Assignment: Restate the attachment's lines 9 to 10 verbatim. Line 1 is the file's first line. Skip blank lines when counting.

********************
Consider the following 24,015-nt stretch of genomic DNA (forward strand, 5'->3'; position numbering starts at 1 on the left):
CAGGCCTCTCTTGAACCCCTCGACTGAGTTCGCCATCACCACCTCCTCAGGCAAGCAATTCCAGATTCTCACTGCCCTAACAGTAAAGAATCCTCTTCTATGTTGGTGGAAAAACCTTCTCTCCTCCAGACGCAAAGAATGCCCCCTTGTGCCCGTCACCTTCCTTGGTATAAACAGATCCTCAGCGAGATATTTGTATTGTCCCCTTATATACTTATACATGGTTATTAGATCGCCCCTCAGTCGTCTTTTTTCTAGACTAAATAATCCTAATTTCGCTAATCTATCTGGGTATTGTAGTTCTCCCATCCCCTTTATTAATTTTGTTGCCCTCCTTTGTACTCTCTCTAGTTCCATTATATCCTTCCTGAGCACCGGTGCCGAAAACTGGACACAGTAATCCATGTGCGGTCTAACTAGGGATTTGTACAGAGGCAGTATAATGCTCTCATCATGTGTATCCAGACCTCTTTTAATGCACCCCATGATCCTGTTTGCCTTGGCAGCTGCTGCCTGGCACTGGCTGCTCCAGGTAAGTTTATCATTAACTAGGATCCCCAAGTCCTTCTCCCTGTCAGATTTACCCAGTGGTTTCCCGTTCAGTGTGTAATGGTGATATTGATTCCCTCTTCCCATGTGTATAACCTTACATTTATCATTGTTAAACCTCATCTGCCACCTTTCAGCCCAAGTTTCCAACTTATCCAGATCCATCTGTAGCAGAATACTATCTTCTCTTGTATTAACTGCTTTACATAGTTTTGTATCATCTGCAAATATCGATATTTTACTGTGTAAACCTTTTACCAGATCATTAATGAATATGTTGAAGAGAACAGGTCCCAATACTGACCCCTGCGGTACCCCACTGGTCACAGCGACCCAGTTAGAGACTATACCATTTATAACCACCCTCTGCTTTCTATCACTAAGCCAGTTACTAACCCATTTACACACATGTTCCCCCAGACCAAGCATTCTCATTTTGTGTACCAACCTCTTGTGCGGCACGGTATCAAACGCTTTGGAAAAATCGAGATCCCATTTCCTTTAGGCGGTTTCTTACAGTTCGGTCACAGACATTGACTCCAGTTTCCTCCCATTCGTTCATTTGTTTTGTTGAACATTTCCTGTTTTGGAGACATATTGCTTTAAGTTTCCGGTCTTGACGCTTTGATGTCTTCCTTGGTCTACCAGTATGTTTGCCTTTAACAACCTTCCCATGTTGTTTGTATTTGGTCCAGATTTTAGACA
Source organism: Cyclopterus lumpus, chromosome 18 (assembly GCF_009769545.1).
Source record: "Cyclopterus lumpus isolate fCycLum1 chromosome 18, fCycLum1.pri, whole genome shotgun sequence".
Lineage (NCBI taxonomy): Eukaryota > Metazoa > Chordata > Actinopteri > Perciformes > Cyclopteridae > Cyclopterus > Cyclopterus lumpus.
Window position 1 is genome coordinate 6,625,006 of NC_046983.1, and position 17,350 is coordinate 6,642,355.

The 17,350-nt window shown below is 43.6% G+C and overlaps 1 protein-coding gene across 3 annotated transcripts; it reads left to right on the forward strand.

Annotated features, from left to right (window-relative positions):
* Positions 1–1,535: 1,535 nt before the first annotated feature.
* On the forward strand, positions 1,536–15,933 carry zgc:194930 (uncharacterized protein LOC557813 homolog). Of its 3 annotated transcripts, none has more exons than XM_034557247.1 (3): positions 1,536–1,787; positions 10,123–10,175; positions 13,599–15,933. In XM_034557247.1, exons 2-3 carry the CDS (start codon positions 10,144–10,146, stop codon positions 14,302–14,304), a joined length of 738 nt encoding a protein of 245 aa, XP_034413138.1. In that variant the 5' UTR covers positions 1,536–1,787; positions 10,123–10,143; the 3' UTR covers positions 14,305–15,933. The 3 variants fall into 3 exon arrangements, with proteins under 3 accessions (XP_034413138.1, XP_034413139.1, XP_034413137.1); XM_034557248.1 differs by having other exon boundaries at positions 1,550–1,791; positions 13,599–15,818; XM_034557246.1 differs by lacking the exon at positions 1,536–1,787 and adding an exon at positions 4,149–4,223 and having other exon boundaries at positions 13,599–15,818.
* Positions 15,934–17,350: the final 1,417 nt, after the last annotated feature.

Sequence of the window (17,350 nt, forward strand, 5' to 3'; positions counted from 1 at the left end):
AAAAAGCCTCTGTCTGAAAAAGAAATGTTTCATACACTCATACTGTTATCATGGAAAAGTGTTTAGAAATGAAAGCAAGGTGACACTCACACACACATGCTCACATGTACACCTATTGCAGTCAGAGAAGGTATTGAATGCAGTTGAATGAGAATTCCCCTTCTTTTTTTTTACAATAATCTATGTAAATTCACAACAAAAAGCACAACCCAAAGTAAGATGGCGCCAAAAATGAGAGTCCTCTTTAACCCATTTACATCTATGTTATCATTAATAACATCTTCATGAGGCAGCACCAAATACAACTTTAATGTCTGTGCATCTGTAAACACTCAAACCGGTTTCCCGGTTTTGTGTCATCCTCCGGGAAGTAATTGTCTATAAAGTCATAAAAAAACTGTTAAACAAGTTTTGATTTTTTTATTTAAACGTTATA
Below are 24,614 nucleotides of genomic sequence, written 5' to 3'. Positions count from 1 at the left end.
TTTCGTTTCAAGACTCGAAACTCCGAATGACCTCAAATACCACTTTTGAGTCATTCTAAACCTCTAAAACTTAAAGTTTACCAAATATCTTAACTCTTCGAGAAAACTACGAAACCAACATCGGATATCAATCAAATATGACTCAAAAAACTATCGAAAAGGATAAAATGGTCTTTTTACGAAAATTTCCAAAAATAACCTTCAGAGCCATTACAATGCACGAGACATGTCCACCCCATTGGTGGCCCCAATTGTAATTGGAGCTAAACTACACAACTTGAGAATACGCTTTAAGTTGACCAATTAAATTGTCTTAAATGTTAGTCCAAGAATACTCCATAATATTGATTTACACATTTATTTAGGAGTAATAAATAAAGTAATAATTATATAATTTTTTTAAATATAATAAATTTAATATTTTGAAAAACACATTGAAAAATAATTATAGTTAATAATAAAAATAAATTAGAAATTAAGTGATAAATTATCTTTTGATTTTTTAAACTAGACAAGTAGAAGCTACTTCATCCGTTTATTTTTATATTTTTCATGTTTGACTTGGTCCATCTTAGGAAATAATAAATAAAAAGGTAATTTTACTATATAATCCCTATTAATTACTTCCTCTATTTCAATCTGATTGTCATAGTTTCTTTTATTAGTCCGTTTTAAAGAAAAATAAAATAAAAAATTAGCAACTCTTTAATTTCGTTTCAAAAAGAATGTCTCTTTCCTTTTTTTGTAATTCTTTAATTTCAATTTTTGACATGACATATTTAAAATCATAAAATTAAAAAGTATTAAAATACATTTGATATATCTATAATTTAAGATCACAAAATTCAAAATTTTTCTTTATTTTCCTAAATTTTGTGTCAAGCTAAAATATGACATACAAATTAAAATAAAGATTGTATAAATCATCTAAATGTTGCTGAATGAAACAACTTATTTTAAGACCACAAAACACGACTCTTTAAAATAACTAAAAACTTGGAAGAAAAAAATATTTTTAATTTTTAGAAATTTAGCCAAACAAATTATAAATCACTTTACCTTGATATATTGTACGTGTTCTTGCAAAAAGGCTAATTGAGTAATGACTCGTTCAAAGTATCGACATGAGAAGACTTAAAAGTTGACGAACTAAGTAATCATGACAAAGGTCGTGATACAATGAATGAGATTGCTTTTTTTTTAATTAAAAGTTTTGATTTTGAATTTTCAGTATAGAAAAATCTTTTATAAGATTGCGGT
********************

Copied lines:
* Positions 1–1,535: 1,535 nt before the first annotated feature.
* On the forward strand, positions 1,536–15,933 carry zgc:194930 (uncharacterized protein LOC557813 homolog). Of its 3 annotated transcripts, none has more exons than XM_034557247.1 (3): positions 1,536–1,787; positions 10,123–10,175; positions 13,599–15,933. In XM_034557247.1, exons 2-3 carry the CDS (start codon positions 10,144–10,146, stop codon positions 14,302–14,304), a joined length of 738 nt encoding a protein of 245 aa, XP_034413138.1. In that variant the 5' UTR covers positions 1,536–1,787; positions 10,123–10,143; the 3' UTR covers positions 14,305–15,933. The 3 variants fall into 3 exon arrangements, with proteins under 3 accessions (XP_034413138.1, XP_034413139.1, XP_034413137.1); XM_034557248.1 differs by having other exon boundaries at positions 1,550–1,791; positions 13,599–15,818; XM_034557246.1 differs by lacking the exon at positions 1,536–1,787 and adding an exon at positions 4,149–4,223 and having other exon boundaries at positions 13,599–15,818.